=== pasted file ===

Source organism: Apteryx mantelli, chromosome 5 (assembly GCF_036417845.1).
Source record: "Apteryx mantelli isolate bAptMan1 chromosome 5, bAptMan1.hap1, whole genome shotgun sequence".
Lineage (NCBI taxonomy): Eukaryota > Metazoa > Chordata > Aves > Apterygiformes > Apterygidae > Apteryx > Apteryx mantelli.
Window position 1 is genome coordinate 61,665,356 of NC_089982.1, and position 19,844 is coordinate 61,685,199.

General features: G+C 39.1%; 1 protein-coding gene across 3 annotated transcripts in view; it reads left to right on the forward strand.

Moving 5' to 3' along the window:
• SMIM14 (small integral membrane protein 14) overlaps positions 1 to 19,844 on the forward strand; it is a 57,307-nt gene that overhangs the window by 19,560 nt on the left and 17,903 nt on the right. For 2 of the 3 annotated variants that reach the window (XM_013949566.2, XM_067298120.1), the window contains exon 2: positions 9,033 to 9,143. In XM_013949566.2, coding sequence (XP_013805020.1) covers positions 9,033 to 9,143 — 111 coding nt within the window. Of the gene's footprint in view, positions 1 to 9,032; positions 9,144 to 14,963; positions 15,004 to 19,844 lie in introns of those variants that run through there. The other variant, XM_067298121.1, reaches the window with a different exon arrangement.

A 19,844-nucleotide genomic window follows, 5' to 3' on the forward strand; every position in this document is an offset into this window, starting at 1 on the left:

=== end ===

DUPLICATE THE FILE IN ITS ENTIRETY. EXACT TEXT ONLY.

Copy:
Source organism: Apteryx mantelli, chromosome 5 (assembly GCF_036417845.1).
Source record: "Apteryx mantelli isolate bAptMan1 chromosome 5, bAptMan1.hap1, whole genome shotgun sequence".
Lineage (NCBI taxonomy): Eukaryota > Metazoa > Chordata > Aves > Apterygiformes > Apterygidae > Apteryx > Apteryx mantelli.
Window position 1 is genome coordinate 61,665,356 of NC_089982.1, and position 19,844 is coordinate 61,685,199.

General features: G+C 39.1%; 1 protein-coding gene across 3 annotated transcripts in view; it reads left to right on the forward strand.

Moving 5' to 3' along the window:
• SMIM14 (small integral membrane protein 14) overlaps positions 1 to 19,844 on the forward strand; it is a 57,307-nt gene that overhangs the window by 19,560 nt on the left and 17,903 nt on the right. For 2 of the 3 annotated variants that reach the window (XM_013949566.2, XM_067298120.1), the window contains exon 2: positions 9,033 to 9,143. In XM_013949566.2, coding sequence (XP_013805020.1) covers positions 9,033 to 9,143 — 111 coding nt within the window. Of the gene's footprint in view, positions 1 to 9,032; positions 9,144 to 14,963; positions 15,004 to 19,844 lie in introns of those variants that run through there. The other variant, XM_067298121.1, reaches the window with a different exon arrangement.

A 19,844-nucleotide genomic window follows, 5' to 3' on the forward strand; every position in this document is an offset into this window, starting at 1 on the left: